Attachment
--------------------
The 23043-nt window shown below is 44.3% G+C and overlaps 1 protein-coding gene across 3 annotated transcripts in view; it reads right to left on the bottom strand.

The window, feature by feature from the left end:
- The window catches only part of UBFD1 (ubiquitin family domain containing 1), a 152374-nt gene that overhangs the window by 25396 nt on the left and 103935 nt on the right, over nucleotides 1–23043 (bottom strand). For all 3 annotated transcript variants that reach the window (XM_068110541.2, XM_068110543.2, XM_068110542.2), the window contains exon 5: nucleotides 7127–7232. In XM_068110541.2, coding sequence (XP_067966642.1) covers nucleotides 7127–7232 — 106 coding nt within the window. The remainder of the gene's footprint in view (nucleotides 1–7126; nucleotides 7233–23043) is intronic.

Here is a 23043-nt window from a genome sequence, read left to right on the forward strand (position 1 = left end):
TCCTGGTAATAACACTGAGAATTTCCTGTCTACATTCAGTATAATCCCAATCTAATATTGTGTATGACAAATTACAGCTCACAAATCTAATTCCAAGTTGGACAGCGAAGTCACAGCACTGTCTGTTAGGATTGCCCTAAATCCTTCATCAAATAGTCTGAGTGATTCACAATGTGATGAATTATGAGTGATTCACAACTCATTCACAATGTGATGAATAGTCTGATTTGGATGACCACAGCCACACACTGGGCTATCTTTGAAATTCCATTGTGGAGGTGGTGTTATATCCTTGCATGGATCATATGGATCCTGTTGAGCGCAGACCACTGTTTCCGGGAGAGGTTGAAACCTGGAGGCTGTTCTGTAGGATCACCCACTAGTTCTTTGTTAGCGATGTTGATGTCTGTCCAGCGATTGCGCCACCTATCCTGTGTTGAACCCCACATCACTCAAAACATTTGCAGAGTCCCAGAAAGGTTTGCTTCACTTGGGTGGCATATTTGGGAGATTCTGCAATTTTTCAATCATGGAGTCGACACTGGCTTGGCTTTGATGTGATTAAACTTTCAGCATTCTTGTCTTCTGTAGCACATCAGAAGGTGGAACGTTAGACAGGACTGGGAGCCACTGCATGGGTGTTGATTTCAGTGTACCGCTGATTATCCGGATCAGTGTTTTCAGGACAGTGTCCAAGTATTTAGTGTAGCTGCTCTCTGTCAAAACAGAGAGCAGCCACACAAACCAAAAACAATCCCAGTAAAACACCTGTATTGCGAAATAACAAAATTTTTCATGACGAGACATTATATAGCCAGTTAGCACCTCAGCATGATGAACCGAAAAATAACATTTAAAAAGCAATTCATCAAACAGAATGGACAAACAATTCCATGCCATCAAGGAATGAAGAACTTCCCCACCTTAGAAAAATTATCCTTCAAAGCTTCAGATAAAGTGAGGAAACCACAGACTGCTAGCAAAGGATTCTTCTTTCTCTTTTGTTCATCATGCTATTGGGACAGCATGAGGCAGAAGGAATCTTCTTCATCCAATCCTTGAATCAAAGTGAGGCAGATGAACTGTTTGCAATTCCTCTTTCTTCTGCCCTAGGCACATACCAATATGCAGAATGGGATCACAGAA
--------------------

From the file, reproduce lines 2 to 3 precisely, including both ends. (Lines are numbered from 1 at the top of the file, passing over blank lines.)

The window, feature by feature from the left end:
- The window catches only part of UBFD1 (ubiquitin family domain containing 1), a 152374-nt gene that overhangs the window by 25396 nt on the left and 103935 nt on the right, over nucleotides 1–23043 (bottom strand). For all 3 annotated transcript variants that reach the window (XM_068110541.2, XM_068110543.2, XM_068110542.2), the window contains exon 5: nucleotides 7127–7232. In XM_068110541.2, coding sequence (XP_067966642.1) covers nucleotides 7127–7232 — 106 coding nt within the window. The remainder of the gene's footprint in view (nucleotides 1–7126; nucleotides 7233–23043) is intronic.